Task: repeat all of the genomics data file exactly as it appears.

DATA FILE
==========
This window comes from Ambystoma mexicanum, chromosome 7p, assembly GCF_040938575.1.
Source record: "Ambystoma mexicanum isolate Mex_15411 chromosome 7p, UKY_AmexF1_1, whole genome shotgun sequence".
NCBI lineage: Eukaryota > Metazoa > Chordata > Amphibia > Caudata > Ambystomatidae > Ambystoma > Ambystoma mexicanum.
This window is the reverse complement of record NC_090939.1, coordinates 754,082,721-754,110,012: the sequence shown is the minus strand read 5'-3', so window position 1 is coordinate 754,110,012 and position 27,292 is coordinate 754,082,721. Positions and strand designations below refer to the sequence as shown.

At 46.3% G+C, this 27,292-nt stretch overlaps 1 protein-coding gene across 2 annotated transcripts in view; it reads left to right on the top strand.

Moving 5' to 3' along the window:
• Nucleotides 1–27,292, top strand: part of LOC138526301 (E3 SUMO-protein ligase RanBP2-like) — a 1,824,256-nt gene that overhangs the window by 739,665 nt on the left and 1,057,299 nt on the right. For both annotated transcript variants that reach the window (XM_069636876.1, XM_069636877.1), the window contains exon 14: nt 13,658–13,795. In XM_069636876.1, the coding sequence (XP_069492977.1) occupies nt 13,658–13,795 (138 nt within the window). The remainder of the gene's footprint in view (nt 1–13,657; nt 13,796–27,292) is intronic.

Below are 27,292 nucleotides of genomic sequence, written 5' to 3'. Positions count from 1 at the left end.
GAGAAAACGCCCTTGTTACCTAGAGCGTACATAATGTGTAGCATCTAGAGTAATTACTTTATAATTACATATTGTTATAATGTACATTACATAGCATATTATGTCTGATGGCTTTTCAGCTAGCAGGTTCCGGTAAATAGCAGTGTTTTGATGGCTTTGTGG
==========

This window comes from Ambystoma mexicanum, chromosome 7p, assembly GCF_040938575.1.
Source record: "Ambystoma mexicanum isolate Mex_15411 chromosome 7p, UKY_AmexF1_1, whole genome shotgun sequence".
NCBI lineage: Eukaryota > Metazoa > Chordata > Amphibia > Caudata > Ambystomatidae > Ambystoma > Ambystoma mexicanum.
This window is the reverse complement of record NC_090939.1, coordinates 754,082,721-754,110,012: the sequence shown is the minus strand read 5'-3', so window position 1 is coordinate 754,110,012 and position 27,292 is coordinate 754,082,721. Positions and strand designations below refer to the sequence as shown.

At 46.3% G+C, this 27,292-nt stretch overlaps 1 protein-coding gene across 2 annotated transcripts in view; it reads left to right on the top strand.

Moving 5' to 3' along the window:
• Nucleotides 1–27,292, top strand: part of LOC138526301 (E3 SUMO-protein ligase RanBP2-like) — a 1,824,256-nt gene that overhangs the window by 739,665 nt on the left and 1,057,299 nt on the right. For both annotated transcript variants that reach the window (XM_069636876.1, XM_069636877.1), the window contains exon 14: nt 13,658–13,795. In XM_069636876.1, the coding sequence (XP_069492977.1) occupies nt 13,658–13,795 (138 nt within the window). The remainder of the gene's footprint in view (nt 1–13,657; nt 13,796–27,292) is intronic.

Below are 27,292 nucleotides of genomic sequence, written 5' to 3'. Positions count from 1 at the left end.
GAGAAAACGCCCTTGTTACCTAGAGCGTACATAATGTGTAGCATCTAGAGTAATTACTTTATAATTACATATTGTTATAATGTACATTACATAGCATATTATGTCTGATGGCTTTTCAGCTAGCAGGTTCCGGTAAATAGCAGTGTTTTGATGGCTTTGTGG